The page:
There are many reasons why your first byte can be slow but I am going to talk about a very specific interaction thats very well known to network geeks but can use some circulation among the front-end developers for it happens to be in the critical path of the browser. In particular this has a tendency to effect the boundaries at which SSL record layer hands off control to the HTTP layer.
It is not a bad idea to refresh your basics of TCP before diving in to read the rest of this article.
Visually the problem can be pictured as follows:
As you can see we spend 120 bytes of TCP header overhead to transport 1 byte of data. To prevent this gross inefficiency/underutilization of the network the following distributed solution was implemented:
Solution to SWS Problem:
The BSD folks developed the client side solution and the server side was implemented by John Nagle. The deadlock introduced by the interaction of the two components was not noticed until it got deployed in the real world production networks.
Traditional TCP implementations hold up acknowledgements for up to 200ms, hoping to piggy-back ACK on a data bearing outgoing packet. However, an immediate ACK is generated after every second full size (MSS-sized) packet. The motivation for delayed ACKs is to save bandwidth. Now we incur the following costs due to its deployment:
* During slow start and congestion avoidance, congestion window growth is driven by the number of acknowledgements received. For bulk transfers, you tend to get an immediate ACKs every second packet – so the sender sees half as many ACKs. This means that slow start is significantly slower than the “double cwnd every roundtrip” that you read in textbooks. The naive expectation is to send 2,4,8,18 segments in the first 4 roundtrips whereas in reality you would see the pattern of 2,3,5,8 cumulative segments sent with this in effect. Also the effect on congestion avoidance is also significant: the usual TCP throughput bound (for high bandwidth, large receiver windows, low-but-nonzero packet loss) is reduced by a factor 1/sqrt(2) with delayed ACKs on.
* Various timer-related anomalies. For instance, if you were to let RTO fall below 200ms, the sender may decide a packet is lost when the receiver was simply holding up an ACK. Hence, TCP stacks generally don’t let RTO ever fall below 200ms, even when this would otherwise be desirable, such as on a small RTT link.
Linux modifies this delayed ack timeout to be adjusted to the inter-arrival spacing by sampling around a small time interval like 15-20 ms and enforces a typical maximum thats much less than 200 ms ( around 40 ms delay is common). However Windows Network stack sets the maximum timeout at 200 ms with a rapid increase during the connection life time.I am not
Note that in the case of request/response traffic such as HTTP, there is no hope
of piggybacking ACKs on data anyway, so one of the key motivations for delayed ACKs is gone.In relatively high-bandwidth links, the bandwidth cost of additional ACKs is small. Overall, it is almost certain that delayed ACKs are more complicated to implement for the (small) gain it warrants.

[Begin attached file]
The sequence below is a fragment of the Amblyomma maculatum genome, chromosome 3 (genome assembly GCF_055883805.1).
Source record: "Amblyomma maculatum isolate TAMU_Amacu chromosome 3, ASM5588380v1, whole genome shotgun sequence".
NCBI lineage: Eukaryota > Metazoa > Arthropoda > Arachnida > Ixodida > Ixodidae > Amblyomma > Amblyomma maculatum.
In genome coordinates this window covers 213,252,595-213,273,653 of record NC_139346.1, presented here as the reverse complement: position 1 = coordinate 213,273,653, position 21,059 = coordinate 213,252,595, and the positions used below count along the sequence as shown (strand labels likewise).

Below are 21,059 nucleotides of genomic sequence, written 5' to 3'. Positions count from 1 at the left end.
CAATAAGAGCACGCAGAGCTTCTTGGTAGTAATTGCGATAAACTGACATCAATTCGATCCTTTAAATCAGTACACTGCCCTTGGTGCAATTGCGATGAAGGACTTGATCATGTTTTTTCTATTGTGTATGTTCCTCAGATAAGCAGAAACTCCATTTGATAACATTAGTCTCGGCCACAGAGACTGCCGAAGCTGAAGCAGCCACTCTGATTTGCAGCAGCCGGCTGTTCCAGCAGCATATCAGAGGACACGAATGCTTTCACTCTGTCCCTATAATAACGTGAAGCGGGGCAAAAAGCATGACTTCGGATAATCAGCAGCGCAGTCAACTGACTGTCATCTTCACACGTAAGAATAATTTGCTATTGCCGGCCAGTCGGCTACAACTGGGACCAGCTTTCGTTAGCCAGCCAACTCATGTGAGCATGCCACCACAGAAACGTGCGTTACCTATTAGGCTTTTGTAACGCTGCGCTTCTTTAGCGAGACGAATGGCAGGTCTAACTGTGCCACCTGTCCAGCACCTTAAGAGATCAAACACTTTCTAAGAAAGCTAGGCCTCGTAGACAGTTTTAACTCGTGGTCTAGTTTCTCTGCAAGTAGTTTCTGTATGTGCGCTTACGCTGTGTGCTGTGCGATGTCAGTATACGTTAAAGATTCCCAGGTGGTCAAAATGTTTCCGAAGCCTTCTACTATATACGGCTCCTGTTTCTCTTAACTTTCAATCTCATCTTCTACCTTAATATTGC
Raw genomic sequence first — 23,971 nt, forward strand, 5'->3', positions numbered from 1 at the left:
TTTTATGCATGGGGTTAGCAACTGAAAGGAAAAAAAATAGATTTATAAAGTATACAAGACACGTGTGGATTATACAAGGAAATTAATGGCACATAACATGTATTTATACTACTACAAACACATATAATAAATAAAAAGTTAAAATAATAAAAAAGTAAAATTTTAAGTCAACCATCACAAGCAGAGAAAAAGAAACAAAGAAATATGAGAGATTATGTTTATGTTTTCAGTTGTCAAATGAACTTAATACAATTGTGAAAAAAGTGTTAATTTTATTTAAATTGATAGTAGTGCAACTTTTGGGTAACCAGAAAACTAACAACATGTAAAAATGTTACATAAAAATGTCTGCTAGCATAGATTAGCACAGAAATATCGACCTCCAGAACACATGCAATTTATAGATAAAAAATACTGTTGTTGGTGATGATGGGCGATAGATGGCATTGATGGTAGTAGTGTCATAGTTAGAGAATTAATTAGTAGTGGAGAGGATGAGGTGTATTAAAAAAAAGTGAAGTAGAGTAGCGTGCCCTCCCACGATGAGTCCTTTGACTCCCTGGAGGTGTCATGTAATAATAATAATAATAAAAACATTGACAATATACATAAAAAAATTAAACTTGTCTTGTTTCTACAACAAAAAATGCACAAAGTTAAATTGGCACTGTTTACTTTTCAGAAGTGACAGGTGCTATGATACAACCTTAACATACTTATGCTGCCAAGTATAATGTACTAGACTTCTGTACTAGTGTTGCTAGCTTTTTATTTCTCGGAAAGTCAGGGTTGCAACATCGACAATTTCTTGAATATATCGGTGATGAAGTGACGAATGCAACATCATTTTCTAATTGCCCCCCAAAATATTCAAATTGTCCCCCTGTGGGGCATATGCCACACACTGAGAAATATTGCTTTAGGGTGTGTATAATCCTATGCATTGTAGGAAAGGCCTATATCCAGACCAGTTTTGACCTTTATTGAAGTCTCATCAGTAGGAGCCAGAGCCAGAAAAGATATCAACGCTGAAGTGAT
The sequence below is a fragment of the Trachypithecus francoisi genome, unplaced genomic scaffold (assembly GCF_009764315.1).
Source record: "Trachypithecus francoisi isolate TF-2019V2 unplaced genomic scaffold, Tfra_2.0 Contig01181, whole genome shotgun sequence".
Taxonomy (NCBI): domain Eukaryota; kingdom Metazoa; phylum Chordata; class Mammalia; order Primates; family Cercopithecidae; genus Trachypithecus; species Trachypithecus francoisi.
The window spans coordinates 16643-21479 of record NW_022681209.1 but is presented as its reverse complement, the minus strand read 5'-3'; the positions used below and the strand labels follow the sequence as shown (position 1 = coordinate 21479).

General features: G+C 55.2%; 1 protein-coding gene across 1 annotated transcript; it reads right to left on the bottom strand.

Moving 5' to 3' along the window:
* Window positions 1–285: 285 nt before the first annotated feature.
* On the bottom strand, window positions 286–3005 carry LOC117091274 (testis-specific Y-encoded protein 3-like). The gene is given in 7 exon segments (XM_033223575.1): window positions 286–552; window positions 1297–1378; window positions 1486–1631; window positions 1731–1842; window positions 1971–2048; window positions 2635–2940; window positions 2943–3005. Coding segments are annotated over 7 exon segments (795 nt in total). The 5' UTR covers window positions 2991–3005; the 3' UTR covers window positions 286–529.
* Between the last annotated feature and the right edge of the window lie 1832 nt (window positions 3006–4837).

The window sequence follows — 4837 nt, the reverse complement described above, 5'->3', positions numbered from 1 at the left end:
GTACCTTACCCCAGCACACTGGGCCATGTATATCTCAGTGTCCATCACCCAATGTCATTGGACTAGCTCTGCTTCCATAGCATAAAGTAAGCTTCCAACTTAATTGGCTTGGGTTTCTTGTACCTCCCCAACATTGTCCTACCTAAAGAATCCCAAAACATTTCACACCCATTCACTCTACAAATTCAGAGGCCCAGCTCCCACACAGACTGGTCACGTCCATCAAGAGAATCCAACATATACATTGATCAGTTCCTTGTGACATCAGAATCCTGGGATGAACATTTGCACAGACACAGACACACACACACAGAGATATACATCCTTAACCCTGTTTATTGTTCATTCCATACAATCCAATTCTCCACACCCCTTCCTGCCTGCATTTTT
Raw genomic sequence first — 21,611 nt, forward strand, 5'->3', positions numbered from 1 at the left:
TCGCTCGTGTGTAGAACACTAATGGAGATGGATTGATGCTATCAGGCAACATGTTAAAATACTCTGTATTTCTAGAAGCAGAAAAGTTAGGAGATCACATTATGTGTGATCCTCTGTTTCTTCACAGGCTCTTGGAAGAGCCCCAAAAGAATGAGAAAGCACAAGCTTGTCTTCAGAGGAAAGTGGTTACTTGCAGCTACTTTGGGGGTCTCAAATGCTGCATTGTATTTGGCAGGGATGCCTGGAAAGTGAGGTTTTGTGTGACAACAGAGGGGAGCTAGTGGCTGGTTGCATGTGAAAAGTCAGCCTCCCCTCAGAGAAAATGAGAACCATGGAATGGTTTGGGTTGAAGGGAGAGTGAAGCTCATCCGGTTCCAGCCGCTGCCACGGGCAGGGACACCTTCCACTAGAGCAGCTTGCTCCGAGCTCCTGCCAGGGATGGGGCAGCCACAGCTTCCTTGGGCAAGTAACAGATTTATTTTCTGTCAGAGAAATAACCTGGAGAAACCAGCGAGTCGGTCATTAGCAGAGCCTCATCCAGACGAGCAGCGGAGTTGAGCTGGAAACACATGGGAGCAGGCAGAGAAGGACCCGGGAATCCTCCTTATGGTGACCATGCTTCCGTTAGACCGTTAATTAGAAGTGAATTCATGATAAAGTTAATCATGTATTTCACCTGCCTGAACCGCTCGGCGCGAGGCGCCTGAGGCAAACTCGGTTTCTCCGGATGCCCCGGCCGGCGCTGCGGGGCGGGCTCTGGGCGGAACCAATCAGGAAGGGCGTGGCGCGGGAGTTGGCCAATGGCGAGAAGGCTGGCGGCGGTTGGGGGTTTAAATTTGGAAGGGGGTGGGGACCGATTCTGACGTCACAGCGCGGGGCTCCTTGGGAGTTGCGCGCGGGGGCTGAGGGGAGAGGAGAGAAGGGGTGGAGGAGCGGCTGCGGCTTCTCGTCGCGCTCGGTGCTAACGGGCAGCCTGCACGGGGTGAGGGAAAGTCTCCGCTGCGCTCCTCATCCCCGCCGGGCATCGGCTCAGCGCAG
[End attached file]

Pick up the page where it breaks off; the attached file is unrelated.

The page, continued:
The first standard describing this algorithm is RFC 896 which says send no new segments (any size!), when new data arrives from the user while there are any unacknowledged segments (any size!). This worked well. However, RFC 1122 relaxed the original central clause and allows you to send out full segments early. Now the significance of the outstanding packet size became controversial among implementers as to what constitutes a full sized packet (MSS, PMTUD, receiver not knowing what sender’s MSS,etc). I wont go into the gory details of why MSS the calculation is messy but be assured that Nagle’s algorithm is not consistently implemented across stacks thanks to this confusion
One could argue that Nagle is irrelevant to today’s Internet, and that floods of small packets are no longer a problem worth solving. This argument fails on at least three grounds:
There was a proposal to rethink the Nagle algorithm which seems promising.Mac OS X is the only IS that integrated this modification into their kernel but given that this is a server side option, it would be interesting to see the same on Linux to gauge its impact
Now that we have seen why the components of TCP lets see how their interaction causes a deadlock.Instead of a contrived example to demonstrate this classic problem , lets take a look at this problem in the wild. The thread has a lot of details from WPT waterfalls to tcpdumps. The TLDR can be read here if you are impatient
The problem can be summarized as follows:
Nagle’s Algorithm kicks in and starts to wait for its in-flight data to be acknowledged before sending more.Delayed ACK applies to a single packet and even number of full sized packets will trigger an ACK immediately but odd number of packets will have to pay the tax of delayed ack timeout which is 200ms in the case here using a windows WPT client
To summarize the performance-killing effect:
Nagle/Delayed ack Interaction: